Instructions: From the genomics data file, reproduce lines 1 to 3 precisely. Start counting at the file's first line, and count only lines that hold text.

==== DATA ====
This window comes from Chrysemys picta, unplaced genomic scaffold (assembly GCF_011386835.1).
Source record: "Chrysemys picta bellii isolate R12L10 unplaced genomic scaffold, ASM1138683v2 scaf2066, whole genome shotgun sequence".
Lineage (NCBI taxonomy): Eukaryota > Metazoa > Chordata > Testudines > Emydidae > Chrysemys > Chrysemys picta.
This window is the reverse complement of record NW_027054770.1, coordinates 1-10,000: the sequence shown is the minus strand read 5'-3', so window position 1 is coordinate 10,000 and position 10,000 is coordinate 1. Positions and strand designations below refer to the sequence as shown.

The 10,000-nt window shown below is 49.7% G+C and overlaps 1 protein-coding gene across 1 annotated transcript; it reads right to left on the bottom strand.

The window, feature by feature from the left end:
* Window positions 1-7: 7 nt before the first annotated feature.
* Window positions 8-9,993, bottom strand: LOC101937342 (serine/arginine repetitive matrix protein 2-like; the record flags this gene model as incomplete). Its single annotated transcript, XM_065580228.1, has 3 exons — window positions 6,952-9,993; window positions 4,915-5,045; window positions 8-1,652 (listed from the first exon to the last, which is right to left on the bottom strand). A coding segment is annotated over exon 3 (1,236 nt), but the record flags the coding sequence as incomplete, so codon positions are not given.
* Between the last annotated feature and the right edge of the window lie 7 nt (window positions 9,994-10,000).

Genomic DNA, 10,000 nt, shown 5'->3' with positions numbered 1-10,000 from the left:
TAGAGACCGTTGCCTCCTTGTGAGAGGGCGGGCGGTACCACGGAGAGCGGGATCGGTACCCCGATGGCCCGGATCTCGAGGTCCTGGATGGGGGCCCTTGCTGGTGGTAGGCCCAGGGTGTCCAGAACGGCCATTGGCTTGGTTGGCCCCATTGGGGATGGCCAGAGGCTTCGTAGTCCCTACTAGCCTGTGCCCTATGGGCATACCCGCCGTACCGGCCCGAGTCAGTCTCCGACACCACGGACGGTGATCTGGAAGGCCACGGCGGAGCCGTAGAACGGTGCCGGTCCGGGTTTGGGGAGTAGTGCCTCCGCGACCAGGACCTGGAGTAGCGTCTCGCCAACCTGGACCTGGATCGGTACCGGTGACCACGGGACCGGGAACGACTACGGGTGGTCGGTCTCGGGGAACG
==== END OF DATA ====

This window comes from Chrysemys picta, unplaced genomic scaffold (assembly GCF_011386835.1).
Source record: "Chrysemys picta bellii isolate R12L10 unplaced genomic scaffold, ASM1138683v2 scaf2066, whole genome shotgun sequence".
Lineage (NCBI taxonomy): Eukaryota > Metazoa > Chordata > Testudines > Emydidae > Chrysemys > Chrysemys picta.